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Vietnam hospital proposes flying British COVID-19 patient home

Saturday, June 20, 2020, 14:37 GMT+7
Vietnam hospital proposes flying British COVID-19 patient home
Two health workers help a British man who is Vietnam’s novel coronavirus disease (COVID-19) patient No. 91 during a physical therapy exercise at Cho Ray Hospital in Ho Chi Minh City, June 17, 2020. Photo: Le Nguyen / Tuoi Tre

A British novel coronavirus disease (COVID-19) patient who has been hospitalized for over three months in Ho Chi Minh City, at one point being entirely reliant on life support, might be well enough to board a flight home soon, the hospital where he is treated has proposed.

The 43-year-old man from Scotland is now breathing room air without supplemental oxygen for most of the time and has been eager to go home, according to the latest update by the National Steering Committee for COVID-19 Prevention and Control on Saturday morning.

According to its treatment sub-committee, the patient has been off the ventilator for the seventh consecutive day.

He has completely weaned off oxygen support during the day and only needed it at night.

The Briton is fully conscious and capable of coherent verbal communication.

His full recovery is only a matter of time, the committee said.

Cho Ray Hospital in Ho Chi Minh City, where the Briton is treated, said that the man has been able to stand while holding on to support bars during physical therapy exercises.

A recent CT scan showed that 85 percent of his lungs have recovered.

Doctors have completely cut the patient off intravenous feeding as he can now eat normally.

The patient has expressed his eagerness to return to his home in Scotland for a rest before returning work.

A medical consultation meeting is scheduled for next week to review the patient’s conditions before he can be released from the hospital.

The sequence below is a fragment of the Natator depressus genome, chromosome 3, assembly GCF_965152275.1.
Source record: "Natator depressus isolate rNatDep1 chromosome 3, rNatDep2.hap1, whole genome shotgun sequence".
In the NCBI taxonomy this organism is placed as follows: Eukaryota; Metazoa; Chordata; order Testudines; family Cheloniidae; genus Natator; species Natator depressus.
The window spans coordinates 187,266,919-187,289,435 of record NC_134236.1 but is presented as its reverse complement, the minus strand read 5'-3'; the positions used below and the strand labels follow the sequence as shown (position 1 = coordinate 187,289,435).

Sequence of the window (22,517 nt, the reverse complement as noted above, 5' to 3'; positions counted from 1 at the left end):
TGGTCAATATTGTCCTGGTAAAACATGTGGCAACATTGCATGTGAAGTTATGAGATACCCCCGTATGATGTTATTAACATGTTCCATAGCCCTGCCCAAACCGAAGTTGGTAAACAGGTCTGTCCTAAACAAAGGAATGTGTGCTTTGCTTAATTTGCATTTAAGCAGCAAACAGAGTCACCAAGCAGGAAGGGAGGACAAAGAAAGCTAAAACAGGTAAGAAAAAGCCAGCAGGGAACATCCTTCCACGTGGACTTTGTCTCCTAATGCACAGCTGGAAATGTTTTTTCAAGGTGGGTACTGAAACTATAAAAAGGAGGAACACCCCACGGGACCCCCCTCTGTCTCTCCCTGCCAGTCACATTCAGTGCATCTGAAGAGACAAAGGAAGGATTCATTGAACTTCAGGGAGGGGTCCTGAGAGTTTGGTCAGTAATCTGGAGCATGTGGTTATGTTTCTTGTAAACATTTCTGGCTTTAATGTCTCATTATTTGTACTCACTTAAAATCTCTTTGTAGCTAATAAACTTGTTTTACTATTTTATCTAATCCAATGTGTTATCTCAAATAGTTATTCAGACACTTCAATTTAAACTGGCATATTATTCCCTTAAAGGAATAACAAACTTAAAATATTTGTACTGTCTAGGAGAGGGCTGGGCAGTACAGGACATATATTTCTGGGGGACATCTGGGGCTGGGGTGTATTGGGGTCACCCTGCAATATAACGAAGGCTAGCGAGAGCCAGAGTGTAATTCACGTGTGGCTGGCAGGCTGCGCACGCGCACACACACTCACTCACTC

Dr. Nguyen Tri Thuc, director of Cho Ray Hospital, said the patient might be well enough for a hospital discharge, which will also help the man avoid risks of hospital-acquired infections due to his weak immune system and lung damages.

The Scotsman can fly business-class and be accompanied by a health worker, Thus suggested.

The cost of his repatriation can be paid for by his insurance company, his employer, or donations from benefactors, the director added.

The 43-year-old man, who was identified as Vietnam’s patient No. 91 of COVID-19 following his diagnosis in mid-March, is a Vietnam Airlines pilot.

He took the job at the Vietnamese national flag carrier in December last year.

He was initially admitted to the Ho Chi Minh City Hospital for Tropical Diseases and transferred to Cho Ray on May 22 after having been cleared of the virus.

On May 8, it was announced that only ten percent of his lungs were functional and that a lung transplant might be his only viable path toward recovery.

However, he has made a remarkable recovery over the past weeks, with doctors now saying he will soon be well enough to be discharged without the need for a lung transplant.

The Vietnamese Ministry of Health reported on Saturday morning that the national tally of COVID-19 stood at 349.

Among them, 326 patients have made a recovery while only 23 remained in treatment, including four having tested negative twice.

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